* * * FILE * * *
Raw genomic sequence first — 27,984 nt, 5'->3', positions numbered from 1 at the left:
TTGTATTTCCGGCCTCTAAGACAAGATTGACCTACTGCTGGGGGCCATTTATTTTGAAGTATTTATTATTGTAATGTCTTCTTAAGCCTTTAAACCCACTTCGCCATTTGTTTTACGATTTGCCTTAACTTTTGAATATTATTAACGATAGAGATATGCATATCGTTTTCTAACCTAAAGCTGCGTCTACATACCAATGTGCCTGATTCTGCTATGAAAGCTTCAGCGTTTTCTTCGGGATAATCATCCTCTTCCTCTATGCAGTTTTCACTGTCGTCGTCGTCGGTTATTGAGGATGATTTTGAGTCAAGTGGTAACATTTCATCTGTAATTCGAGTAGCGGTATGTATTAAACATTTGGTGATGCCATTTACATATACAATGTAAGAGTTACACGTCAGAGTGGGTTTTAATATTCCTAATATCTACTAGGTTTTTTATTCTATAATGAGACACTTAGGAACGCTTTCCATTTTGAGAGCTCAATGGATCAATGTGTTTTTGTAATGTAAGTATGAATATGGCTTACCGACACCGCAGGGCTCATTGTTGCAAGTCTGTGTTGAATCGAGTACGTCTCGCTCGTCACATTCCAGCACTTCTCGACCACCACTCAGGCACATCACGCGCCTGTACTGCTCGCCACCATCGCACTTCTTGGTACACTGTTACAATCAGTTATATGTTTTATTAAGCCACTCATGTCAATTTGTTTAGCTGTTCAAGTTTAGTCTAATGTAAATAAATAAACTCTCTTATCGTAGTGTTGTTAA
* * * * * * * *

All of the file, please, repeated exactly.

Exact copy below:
Raw genomic sequence first — 27,984 nt, 5'->3', positions numbered from 1 at the left:
TTGTATTTCCGGCCTCTAAGACAAGATTGACCTACTGCTGGGGGCCATTTATTTTGAAGTATTTATTATTGTAATGTCTTCTTAAGCCTTTAAACCCACTTCGCCATTTGTTTTACGATTTGCCTTAACTTTTGAATATTATTAACGATAGAGATATGCATATCGTTTTCTAACCTAAAGCTGCGTCTACATACCAATGTGCCTGATTCTGCTATGAAAGCTTCAGCGTTTTCTTCGGGATAATCATCCTCTTCCTCTATGCAGTTTTCACTGTCGTCGTCGTCGGTTATTGAGGATGATTTTGAGTCAAGTGGTAACATTTCATCTGTAATTCGAGTAGCGGTATGTATTAAACATTTGGTGATGCCATTTACATATACAATGTAAGAGTTACACGTCAGAGTGGGTTTTAATATTCCTAATATCTACTAGGTTTTTTATTCTATAATGAGACACTTAGGAACGCTTTCCATTTTGAGAGCTCAATGGATCAATGTGTTTTTGTAATGTAAGTATGAATATGGCTTACCGACACCGCAGGGCTCATTGTTGCAAGTCTGTGTTGAATCGAGTACGTCTCGCTCGTCACATTCCAGCACTTCTCGACCACCACTCAGGCACATCACGCGCCTGTACTGCTCGCCACCATCGCACTTCTTGGTACACTGTTACAATCAGTTATATGTTTTATTAAGCCACTCATGTCAATTTGTTTAGCTGTTCAAGTTTAGTCTAATGTAAATAAATAAACTCTCTTATCGTAGTGTTGTTAA